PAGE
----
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From Vision to Visibility and the growing momentum of GDPR

“Wow, that was amazing!”

Not my words, but those of a guest speaker we had brought over from the UK to co-present in our Executive Forum and General Sessions on the subject of Data Privacy, specifically the takeaways for businesses on the new General Data Protection Regulation (GDPR).

We had just left the morning keynotes and she had (a) never been to Las Vegas and (b) never been to a large IT conference, so it was great to hear the positive feedback and her genuine excitement from the high energy video and opening from our CMO Lynn Lucas, to the interesting and insightful keynote delivered by our CEO Bill Coleman.

It was a great start to an amazing event, and our first as an independent company.  The branding, attention to detail and visual wrap that had been given to the venue really made you feel that 'We are back' and the morning session paved a great foundation for two days to showcase how we will execute on the story we have been building.  Two customers to my right echoed that when the launch of Information Map and NetBackup (NBU) was made, “That’s great, this is really good news”.  Praise from the audience is always good to hear.  I enjoyed walking around Vision City to catch up with colleagues from far and wide and share in how far we have come – and where we are going in the future.  Exciting times.

Our guest speaker was joined by our Legal Director, Global Legal Affairs, Tamzin Evershed, to deliver an insightful and well received session on the GDPR and Privacy Shield.  They covered the complex landscape with a refreshing approach and left the audience with ten top takeaways that need to be implemented before the new rulings become law in May 2018.  Many questions followed both sessions, from CIO to Storage Architect as the scale of how diverse personal data has become in the digital age and how it will need to be treated in the future.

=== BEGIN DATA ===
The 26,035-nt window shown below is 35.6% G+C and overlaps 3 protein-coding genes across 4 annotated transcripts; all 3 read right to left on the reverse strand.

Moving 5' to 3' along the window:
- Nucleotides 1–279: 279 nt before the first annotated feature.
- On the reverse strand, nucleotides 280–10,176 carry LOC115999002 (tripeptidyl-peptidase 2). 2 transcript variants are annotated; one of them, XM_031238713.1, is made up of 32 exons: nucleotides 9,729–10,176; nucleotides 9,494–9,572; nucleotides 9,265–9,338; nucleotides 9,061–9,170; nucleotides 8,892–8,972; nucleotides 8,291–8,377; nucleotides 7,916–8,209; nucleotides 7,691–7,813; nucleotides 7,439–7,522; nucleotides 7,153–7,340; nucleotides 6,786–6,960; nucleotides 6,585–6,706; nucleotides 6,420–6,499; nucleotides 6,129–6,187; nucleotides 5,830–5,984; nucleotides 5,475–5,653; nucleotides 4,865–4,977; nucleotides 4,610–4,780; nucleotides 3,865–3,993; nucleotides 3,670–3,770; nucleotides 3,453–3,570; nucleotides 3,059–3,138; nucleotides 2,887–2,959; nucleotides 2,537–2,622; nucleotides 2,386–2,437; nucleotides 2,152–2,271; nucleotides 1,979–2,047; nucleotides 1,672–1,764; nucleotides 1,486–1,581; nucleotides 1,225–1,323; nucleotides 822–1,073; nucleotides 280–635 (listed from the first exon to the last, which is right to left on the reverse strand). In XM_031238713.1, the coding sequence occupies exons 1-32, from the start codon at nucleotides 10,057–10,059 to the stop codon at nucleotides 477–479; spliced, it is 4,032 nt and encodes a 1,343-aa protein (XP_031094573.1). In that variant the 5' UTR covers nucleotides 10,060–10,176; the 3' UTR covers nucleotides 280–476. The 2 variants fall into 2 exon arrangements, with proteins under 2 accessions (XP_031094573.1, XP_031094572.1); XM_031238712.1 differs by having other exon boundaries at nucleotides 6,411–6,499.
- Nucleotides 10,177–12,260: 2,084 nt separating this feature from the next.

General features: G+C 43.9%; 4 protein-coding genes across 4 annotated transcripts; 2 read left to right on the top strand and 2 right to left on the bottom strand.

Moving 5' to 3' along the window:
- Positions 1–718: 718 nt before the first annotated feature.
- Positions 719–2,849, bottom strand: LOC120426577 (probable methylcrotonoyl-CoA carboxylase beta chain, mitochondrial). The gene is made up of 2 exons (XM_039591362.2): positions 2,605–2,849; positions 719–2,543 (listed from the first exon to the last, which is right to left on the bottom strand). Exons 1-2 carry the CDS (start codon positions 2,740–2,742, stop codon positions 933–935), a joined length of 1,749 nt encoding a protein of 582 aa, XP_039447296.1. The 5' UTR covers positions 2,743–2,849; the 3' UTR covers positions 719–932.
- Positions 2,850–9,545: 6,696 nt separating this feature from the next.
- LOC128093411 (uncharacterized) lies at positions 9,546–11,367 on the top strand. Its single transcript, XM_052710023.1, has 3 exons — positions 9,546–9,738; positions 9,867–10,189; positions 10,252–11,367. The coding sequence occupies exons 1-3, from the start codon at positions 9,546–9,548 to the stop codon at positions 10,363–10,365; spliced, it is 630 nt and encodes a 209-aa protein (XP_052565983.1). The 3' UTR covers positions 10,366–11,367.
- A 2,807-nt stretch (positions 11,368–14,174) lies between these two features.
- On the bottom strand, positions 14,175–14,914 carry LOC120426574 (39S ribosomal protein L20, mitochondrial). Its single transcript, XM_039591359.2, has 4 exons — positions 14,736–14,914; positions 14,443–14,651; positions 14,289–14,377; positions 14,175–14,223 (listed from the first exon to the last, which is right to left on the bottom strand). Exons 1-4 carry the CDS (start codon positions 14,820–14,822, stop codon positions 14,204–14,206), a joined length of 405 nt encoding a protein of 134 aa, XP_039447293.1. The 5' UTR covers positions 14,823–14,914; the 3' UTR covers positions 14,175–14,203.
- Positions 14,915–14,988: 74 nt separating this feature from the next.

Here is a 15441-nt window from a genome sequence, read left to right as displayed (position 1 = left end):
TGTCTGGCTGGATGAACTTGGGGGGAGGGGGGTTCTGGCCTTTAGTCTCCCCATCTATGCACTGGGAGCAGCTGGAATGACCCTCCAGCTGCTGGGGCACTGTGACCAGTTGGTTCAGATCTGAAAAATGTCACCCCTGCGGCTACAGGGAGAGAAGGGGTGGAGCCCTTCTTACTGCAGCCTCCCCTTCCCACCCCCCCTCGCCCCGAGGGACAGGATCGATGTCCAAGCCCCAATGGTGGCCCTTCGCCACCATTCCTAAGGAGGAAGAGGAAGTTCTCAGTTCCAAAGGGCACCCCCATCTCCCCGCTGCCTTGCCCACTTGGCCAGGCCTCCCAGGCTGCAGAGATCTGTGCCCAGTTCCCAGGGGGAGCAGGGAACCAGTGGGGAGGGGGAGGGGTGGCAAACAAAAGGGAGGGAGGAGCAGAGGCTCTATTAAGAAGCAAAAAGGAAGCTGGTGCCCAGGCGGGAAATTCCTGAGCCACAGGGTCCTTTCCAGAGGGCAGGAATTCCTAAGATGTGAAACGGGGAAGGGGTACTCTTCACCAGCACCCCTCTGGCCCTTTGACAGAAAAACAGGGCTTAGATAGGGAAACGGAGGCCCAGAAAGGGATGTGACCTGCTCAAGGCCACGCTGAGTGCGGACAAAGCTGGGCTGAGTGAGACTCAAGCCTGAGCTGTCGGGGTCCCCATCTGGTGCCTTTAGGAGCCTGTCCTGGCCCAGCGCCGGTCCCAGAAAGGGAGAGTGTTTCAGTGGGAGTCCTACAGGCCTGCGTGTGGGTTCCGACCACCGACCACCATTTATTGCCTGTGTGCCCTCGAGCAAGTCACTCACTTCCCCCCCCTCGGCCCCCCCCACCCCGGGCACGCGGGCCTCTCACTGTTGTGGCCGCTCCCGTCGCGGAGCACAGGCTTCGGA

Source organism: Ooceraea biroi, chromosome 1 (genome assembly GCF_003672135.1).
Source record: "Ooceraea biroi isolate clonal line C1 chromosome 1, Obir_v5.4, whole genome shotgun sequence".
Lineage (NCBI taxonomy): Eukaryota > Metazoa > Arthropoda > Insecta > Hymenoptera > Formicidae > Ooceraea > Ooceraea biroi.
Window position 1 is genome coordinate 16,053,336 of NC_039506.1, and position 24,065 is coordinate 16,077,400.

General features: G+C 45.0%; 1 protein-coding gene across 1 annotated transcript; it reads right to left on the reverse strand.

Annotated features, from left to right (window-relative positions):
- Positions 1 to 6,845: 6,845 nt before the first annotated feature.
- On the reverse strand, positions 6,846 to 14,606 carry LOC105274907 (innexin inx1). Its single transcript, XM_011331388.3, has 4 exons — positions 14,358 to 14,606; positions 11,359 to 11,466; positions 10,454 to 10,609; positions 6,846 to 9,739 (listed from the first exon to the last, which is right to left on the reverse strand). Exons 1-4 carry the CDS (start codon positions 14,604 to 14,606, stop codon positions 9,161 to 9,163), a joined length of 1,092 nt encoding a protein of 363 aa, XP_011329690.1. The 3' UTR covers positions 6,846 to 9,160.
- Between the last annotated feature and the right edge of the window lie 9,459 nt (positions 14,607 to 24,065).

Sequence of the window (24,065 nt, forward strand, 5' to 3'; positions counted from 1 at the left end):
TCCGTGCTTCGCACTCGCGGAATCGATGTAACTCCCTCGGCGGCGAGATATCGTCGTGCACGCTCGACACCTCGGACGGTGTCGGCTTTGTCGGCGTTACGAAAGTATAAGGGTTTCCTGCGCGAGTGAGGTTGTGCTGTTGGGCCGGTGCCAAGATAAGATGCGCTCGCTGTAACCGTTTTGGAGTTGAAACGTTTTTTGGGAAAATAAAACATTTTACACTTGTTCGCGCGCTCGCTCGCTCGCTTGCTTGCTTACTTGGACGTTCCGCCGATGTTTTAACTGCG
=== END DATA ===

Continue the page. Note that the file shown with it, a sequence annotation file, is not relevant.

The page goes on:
Straight after Vision, Tamzin attended the International Association of Privacy Professionals (IAPP) conference in San Jose, CA. where privacy, security and risk were the key themes.  Her summary thoughts proved very interesting; “As a conference where speakers and attendees were predominantly Americans, it was interesting to see the different approach that the US takes to privacy regulation. Clearly US privacy professionals are taking the demands of the GDPR very seriously and there were plenty of presentations to help them on their way.  The star attraction was none other than Monica Lewinsky, who was able to bring home to all of those present how devastating it can be to find yourself in the position where the public interest, no matter how prurient, can override your right to a private life.”

After returning to the UK, Veritas launched its latest research findings in a fascinating report titled “The Data Hoarding Report”, which focused on the sheer scale and diversity of how much data is retained by both individuals and companies alike – some worthwhile, but the majority a burden to IT storage systems and a potential risk to compliance and legal departments - a feeling echoed by Baker and McKenzie.

This issue was highlighted at the end of September when the new Information Commissioner for the UK, Elizabeth Denham gave her first public speech since being appointed in July.  “Businesses must be more honest about personal data”.  It came on the back of the Information Commissioners Office investigating a number of high profile tech companies for how they handle and share personal data and especially a high profile breach reported in the national press.  But being prepared for privacy does not have to be seen as a burden and her closing remarks resonated with my own feelings.  “We can – and must – have privacy and innovation”.

How far and wide will the privacy laws go?  An indication of this was confirmed this week when the Court of Justice of the European Union (CJEU) ruled that dynamic IP addresses constitute personal data – a decision that will have significant practical implications.

How are you preparing for GDPR? What steps have you taken to become compliant? Please leave your thoughts on GDPR in the comments box below.